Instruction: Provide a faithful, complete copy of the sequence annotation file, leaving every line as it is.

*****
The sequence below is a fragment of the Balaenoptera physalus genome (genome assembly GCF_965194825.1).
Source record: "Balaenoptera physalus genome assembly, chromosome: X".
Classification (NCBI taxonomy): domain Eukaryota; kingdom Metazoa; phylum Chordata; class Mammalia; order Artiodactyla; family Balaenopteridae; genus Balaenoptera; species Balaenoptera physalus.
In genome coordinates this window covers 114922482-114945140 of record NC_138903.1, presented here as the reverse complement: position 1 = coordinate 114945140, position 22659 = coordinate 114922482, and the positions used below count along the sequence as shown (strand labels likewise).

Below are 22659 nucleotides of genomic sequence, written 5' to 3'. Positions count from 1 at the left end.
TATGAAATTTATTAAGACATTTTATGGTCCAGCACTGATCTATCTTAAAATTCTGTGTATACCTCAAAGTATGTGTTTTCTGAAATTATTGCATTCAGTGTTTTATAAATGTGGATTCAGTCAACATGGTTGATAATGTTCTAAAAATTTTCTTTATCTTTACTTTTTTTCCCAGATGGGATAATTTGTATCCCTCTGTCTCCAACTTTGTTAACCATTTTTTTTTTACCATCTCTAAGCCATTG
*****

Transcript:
The sequence below is a fragment of the Balaenoptera physalus genome (genome assembly GCF_965194825.1).
Source record: "Balaenoptera physalus genome assembly, chromosome: X".
Classification (NCBI taxonomy): domain Eukaryota; kingdom Metazoa; phylum Chordata; class Mammalia; order Artiodactyla; family Balaenopteridae; genus Balaenoptera; species Balaenoptera physalus.
In genome coordinates this window covers 114922482-114945140 of record NC_138903.1, presented here as the reverse complement: position 1 = coordinate 114945140, position 22659 = coordinate 114922482, and the positions used below count along the sequence as shown (strand labels likewise).

Below are 22659 nucleotides of genomic sequence, written 5' to 3'. Positions count from 1 at the left end.
TATGAAATTTATTAAGACATTTTATGGTCCAGCACTGATCTATCTTAAAATTCTGTGTATACCTCAAAGTATGTGTTTTCTGAAATTATTGCATTCAGTGTTTTATAAATGTGGATTCAGTCAACATGGTTGATAATGTTCTAAAAATTTTCTTTATCTTTACTTTTTTTCCCAGATGGGATAATTTGTATCCCTCTGTCTCCAACTTTGTTAACCATTTTTTTTTTACCATCTCTAAGCCATTG